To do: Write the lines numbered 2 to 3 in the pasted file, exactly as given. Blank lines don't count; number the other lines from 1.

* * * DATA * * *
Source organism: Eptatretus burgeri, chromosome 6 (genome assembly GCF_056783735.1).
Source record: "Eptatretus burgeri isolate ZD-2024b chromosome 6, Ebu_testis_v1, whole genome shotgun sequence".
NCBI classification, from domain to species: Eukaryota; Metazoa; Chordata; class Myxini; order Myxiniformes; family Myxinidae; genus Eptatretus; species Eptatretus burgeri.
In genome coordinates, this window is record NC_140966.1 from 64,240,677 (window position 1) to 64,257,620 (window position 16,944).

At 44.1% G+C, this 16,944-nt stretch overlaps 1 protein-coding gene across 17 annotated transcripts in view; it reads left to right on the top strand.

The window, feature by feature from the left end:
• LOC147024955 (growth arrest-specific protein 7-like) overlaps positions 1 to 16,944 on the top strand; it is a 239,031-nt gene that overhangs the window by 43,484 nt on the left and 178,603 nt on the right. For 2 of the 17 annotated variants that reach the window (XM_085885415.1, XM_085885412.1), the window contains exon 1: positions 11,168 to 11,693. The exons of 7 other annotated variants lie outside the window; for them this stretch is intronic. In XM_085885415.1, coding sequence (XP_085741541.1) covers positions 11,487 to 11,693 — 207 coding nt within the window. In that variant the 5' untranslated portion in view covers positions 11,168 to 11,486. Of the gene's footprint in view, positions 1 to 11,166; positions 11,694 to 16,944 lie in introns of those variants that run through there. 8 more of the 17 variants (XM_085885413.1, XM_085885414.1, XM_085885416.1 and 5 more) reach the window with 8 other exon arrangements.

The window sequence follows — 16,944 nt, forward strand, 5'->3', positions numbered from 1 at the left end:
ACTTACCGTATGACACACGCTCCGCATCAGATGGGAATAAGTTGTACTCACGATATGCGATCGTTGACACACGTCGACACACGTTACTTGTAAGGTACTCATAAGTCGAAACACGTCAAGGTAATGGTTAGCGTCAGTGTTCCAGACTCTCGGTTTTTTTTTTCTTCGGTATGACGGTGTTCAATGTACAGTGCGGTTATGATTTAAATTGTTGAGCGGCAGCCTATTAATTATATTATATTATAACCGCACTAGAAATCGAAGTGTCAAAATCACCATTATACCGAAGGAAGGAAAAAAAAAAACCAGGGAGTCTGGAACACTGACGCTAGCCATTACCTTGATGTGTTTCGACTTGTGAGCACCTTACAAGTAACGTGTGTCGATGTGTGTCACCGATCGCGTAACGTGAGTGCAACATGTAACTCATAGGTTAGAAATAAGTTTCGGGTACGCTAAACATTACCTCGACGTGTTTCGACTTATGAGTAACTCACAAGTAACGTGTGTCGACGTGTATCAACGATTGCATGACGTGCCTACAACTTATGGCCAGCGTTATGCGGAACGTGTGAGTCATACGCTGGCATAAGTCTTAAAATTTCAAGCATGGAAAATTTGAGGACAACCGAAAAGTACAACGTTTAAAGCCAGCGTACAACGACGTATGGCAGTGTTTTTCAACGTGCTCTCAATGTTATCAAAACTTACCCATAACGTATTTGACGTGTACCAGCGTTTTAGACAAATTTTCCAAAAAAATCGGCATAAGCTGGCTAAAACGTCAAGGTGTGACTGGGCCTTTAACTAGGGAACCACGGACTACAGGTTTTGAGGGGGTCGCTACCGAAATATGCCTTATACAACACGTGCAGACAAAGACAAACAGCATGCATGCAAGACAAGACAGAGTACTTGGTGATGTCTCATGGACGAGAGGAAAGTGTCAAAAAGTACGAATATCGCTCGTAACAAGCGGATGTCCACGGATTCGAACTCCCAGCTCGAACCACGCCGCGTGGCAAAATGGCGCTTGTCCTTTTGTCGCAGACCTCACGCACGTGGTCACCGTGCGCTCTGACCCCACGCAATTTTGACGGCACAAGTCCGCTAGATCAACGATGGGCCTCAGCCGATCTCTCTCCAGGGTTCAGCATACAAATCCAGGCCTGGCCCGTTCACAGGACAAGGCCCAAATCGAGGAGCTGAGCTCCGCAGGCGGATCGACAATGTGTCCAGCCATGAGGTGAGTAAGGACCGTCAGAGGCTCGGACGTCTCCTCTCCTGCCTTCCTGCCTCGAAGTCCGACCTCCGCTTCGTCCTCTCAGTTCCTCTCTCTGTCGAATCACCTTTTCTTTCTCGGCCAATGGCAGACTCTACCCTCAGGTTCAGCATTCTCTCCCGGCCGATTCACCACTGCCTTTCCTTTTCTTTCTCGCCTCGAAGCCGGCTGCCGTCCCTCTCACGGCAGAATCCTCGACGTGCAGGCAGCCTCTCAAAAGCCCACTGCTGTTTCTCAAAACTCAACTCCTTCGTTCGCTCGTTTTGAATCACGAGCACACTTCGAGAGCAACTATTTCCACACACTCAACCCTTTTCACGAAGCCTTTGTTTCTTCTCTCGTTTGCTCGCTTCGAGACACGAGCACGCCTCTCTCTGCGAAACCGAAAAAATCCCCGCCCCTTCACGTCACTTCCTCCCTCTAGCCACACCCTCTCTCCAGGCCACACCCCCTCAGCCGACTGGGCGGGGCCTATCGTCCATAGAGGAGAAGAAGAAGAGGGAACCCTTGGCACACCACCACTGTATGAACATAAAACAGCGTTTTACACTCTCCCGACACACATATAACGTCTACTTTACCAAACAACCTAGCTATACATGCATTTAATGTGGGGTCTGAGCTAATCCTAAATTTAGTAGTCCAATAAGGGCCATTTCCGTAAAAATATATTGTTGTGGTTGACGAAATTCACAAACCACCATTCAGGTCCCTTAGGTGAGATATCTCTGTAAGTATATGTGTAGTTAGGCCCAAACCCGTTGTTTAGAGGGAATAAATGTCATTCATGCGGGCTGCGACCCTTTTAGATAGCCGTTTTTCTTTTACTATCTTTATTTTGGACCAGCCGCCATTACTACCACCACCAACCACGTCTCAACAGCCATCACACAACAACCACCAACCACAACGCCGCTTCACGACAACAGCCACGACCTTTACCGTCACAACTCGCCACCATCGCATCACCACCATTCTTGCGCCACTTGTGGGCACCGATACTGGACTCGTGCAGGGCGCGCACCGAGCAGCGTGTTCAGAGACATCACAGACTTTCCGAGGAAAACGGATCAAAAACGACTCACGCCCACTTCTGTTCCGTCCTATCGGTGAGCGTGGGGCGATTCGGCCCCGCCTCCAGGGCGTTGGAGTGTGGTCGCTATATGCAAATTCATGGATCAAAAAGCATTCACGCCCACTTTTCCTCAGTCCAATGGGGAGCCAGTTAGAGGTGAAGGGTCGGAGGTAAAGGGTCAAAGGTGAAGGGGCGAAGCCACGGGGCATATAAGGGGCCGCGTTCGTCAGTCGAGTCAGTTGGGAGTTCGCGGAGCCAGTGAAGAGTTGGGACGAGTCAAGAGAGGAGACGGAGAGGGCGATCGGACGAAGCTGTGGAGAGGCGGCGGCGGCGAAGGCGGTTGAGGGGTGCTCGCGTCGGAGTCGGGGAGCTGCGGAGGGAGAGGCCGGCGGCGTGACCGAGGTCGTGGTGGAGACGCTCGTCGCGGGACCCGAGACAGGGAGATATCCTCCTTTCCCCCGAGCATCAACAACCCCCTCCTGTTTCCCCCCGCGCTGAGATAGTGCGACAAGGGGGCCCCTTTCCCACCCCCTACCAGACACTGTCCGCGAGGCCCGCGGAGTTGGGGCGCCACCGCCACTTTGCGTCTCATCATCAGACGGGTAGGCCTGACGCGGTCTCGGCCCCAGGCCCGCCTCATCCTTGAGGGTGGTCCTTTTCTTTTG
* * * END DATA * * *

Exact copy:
Source record: "Eptatretus burgeri isolate ZD-2024b chromosome 6, Ebu_testis_v1, whole genome shotgun sequence".
NCBI classification, from domain to species: Eukaryota; Metazoa; Chordata; class Myxini; order Myxiniformes; family Myxinidae; genus Eptatretus; species Eptatretus burgeri.